Bruises other than the one on the neck were found on the cadaver of artist Breana “Bree” Jonson, markings that could be an indication of struggle, a law firm representing her family said in a statement released on Thursday, Sept. 23.
“Contrary to prior statements circulating in the social media, the initial medico-legal report of Ilocos Training and Regional Medical Training Center showed signs of struggle. There are bruises in some other parts of Breana’s body other than the neck,” the statement from the Sunga, Salandanan and Ampuan Law Office.
The statement contradicted the statement of the investigators from the Police Regional Office 1 who said that the initial check on Jonson’s body revealed that there were no markings that could indicate struggle.
Police Brig. Gen. Emmanuel Peralta, director of the Police Regional Office 1, said that while they are not discounting the possibility of a foul play behind Jonson’s death, the initial investigation is leaning towards suicide.
Jonson’s body was found inside a room of a hostel in San Juan, La Union on Saturday. The case was reported by her partner Julian Ongpin, son of billionaire and former trade minister Bobby Ongpin.
Ongpin was charged of illegal drugs case after 12.6 grams of cocaine were discovered inside the room they occupied. Both Ongpin and Jonson tested positive for cocaine use.
Should it is established that there was struggle on the part of Jonson, the case would lean towards at least a case of homicide with Ongpin expected to be tagged as suspect.
Ongpin was released because according to Peralta, there is no evidence that would warrant the filing of case in relation to the death of Jonson.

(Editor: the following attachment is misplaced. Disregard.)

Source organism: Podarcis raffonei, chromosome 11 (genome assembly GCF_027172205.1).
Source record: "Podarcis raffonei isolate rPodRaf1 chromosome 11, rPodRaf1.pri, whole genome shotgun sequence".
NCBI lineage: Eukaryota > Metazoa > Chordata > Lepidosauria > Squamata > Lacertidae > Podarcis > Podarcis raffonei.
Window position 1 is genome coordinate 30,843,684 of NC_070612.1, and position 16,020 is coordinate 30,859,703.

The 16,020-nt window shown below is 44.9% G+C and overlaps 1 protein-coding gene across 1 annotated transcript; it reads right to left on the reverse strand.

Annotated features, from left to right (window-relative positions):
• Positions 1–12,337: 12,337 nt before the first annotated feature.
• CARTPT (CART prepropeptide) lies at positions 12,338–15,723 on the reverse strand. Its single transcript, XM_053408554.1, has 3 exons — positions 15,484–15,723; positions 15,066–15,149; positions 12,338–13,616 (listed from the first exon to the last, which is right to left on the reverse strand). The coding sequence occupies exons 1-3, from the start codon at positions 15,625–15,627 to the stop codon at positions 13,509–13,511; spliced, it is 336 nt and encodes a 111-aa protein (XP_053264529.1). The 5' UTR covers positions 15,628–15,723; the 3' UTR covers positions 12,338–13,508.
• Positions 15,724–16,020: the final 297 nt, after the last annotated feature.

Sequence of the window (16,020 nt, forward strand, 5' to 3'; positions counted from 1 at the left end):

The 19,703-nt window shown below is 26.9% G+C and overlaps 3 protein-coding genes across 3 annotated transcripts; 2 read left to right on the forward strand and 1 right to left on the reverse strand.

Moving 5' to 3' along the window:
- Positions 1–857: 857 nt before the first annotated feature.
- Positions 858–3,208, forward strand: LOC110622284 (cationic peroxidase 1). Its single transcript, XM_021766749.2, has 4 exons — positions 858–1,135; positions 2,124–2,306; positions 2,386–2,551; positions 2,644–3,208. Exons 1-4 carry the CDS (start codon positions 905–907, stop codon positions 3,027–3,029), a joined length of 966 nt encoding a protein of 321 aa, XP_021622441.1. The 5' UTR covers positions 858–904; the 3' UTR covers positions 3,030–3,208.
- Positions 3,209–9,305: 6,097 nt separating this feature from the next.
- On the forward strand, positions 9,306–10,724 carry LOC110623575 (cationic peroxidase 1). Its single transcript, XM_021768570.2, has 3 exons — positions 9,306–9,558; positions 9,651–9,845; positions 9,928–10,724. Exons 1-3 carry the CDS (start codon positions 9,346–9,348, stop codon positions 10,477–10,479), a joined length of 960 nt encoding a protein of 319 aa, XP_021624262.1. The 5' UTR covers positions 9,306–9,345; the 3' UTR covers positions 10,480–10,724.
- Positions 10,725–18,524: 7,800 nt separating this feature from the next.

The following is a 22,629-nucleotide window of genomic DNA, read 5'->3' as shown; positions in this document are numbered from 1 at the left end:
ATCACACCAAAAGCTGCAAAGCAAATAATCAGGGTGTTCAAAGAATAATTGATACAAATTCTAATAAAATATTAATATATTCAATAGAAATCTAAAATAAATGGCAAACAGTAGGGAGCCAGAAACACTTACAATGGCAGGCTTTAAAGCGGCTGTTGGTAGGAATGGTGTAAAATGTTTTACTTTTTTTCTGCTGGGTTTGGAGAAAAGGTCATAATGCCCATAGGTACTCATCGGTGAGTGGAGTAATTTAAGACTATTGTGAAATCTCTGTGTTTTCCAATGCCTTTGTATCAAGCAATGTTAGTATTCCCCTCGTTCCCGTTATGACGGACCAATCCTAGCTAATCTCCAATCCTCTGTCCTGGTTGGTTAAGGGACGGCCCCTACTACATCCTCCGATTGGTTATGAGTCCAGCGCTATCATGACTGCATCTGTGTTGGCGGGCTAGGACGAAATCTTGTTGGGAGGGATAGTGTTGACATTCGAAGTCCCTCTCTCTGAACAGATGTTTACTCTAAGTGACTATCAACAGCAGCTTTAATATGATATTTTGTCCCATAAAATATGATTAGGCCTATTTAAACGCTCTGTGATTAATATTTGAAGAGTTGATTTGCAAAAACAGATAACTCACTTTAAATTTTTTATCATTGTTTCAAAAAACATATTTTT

Although police said they noticed wounds on some parts of the body of Jonson, police said they matched the narration of Ongpin that he sustained them when he forced his way inside the room using the small opening leading to the comfort room.
The law firm representing the Jonson family cited the medico-legal report of the ITRMC as the basis.
Personnel of the Crime Laboratory of the PRO1 performed an autopsy on Jonson from Monday evening to Tuesday morning. It was performed at the PRO1 Crime Laboratory since the ITRM management would not allow the conduct of autopsy inside as part of the coronavirus disease (COVIDS-19) protocols.
It was during the autopsy that the initial findings that Jonson died of asphyxia and that she tested positive for cocaine use were established.
The official report of the police autopsy is yet to be released but according to the Jonson lawyers, another autopsy will be performed by the National Bureau of Investigation (NBI).
Police reviewed the Closed Circuit Television (CCTV) and saw footages of Ongpin and Jonson hours before her cadaver was found.
Gen, Guillermo Lorenzo Eleazar, chief of the Philippine National Police (PNP), said the CCTV was located outside fronting the room that the couple occupied.
“Based on the CCTV footage, we obtained information wherein the couple was seen engaged in a drinking session. But we cannot actually say that there was struggle,” said Eleazar in a press briefing at Camp Crame in Quezon City.
“But remember the CCTV is outside, not inside. So we do not have conclusion at to what happened inside the room,” he stressed.
Eleazar said the invesitgation is ongoing and the PNP and the NBI are helping to help shed light on what really happened.